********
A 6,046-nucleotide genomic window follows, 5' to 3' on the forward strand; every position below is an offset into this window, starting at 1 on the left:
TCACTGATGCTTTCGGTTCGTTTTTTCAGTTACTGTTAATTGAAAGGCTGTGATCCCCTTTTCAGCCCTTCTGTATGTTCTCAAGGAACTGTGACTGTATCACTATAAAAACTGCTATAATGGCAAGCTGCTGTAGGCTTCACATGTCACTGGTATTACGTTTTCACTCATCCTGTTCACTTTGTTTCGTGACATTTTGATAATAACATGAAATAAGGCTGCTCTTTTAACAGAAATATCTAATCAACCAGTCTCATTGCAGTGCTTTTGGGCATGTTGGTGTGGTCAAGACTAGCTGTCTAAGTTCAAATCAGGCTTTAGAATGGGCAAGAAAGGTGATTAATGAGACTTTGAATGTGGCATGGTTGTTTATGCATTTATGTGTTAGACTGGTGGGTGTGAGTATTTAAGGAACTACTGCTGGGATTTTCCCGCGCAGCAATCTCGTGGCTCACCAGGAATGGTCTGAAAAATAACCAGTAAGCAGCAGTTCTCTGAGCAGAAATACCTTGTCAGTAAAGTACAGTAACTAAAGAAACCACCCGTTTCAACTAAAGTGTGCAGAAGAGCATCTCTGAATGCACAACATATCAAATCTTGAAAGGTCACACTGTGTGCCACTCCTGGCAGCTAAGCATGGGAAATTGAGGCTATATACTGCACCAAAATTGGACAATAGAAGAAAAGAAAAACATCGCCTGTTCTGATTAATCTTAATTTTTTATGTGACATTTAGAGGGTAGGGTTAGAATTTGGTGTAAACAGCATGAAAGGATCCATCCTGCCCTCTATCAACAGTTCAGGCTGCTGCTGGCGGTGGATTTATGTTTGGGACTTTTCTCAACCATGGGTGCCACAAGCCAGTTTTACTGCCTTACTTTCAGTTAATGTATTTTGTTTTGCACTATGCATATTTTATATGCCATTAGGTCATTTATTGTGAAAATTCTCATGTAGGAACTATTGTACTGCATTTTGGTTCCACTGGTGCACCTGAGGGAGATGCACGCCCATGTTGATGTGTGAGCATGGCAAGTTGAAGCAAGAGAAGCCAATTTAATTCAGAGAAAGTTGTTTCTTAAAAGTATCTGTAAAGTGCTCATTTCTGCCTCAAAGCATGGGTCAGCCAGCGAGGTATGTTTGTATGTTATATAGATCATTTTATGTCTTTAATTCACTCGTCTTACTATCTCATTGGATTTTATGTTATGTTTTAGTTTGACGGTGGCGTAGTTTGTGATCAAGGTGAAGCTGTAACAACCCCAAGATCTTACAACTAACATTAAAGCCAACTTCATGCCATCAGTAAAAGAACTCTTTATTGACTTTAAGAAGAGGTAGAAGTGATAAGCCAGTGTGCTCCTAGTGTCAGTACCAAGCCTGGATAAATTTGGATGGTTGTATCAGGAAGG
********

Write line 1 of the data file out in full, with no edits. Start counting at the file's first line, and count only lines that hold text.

A 6,046-nucleotide genomic window follows, 5' to 3' on the forward strand; every position below is an offset into this window, starting at 1 on the left: